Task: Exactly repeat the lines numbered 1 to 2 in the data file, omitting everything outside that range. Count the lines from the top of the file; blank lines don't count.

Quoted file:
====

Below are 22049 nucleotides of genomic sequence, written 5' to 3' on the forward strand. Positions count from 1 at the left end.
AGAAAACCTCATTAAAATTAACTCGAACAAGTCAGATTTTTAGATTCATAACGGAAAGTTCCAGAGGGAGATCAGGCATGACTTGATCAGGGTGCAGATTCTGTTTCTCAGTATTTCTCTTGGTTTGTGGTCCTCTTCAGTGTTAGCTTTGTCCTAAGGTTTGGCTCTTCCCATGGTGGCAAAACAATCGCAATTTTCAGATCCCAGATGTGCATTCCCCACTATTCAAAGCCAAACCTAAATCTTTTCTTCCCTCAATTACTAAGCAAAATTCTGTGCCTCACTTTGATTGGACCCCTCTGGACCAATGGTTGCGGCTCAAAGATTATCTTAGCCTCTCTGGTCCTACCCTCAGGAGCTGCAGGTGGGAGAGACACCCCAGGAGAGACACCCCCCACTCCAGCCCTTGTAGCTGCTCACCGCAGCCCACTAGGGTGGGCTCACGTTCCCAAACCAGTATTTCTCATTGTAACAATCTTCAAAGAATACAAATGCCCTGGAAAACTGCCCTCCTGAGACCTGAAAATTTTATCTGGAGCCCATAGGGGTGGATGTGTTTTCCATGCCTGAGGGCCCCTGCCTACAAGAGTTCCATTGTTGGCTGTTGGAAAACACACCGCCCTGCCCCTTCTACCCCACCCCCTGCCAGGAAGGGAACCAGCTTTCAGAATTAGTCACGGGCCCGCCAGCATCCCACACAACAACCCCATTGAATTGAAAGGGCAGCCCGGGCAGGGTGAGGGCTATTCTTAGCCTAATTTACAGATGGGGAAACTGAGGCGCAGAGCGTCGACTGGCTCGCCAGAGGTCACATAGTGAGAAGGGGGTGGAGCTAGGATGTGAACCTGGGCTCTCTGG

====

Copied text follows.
Below are 22049 nucleotides of genomic sequence, written 5' to 3' on the forward strand. Positions count from 1 at the left end.
AGAAAACCTCATTAAAATTAACTCGAACAAGTCAGATTTTTAGATTCATAACGGAAAGTTCCAGAGGGAGATCAGGCATGACTTGATCAGGGTGCAGATTCTGTTTCTCAGTATTTCTCTTGGTTTGTGGTCCTCTTCAGTGTTAGCTTTGTCCTAAGGTTTGGCTCTTCCCATGGTGGCAAAACAATCGCAATTTTCAGATCCCAGATGTGCATTCCCCACTATTCAAAGCCAAACCTAAATCTTTTCTTCCCTCAATTACTAAGCAAAATTCTGTGCCTCACTTTGATTGGACCCCTCTGGACCAATGGTTGCGGCTCAAAGATTATCTTAGCCTCTCTGGTCCTACCCTCAGGAGCTGCAGGTGGGAGAGACACCCCAGGAGAGACACCCCCCACTCCAGCCCTTGTAGCTGCTCACCGCAGCCCACTAGGGTGGGCTCACGTTCCCAAACCAGTATTTCTCATTGTAACAATCTTCAAAGAATACAAATGCCCTGGAAAACTGCCCTCCTGAGACCTGAAAATTTTATCTGGAGCCCATAGGGGTGGATGTGTTTTCCATGCCTGAGGGCCCCTGCCTACAAGAGTTCCATTGTTGGCTGTTGGAAAACACACCGCCCTGCCCCTTCTACCCCACCCCCTGCCAGGAAGGGAACCAGCTTTCAGAATTAGTCACGGGCCCGCCAGCATCCCACACAACAACCCCATTGAATTGAAAGGGCAGCCCGGGCAGGGTGAGGGCTATTCTTAGCCTAATTTACAGATGGGGAAACTGAGGCGCAGAGCGTCGACTGGCTCGCCAGAGGTCACATAGTGAGAAGGGGGTGGAGCTAGGATGTGAACCTGGGCTCTCTGG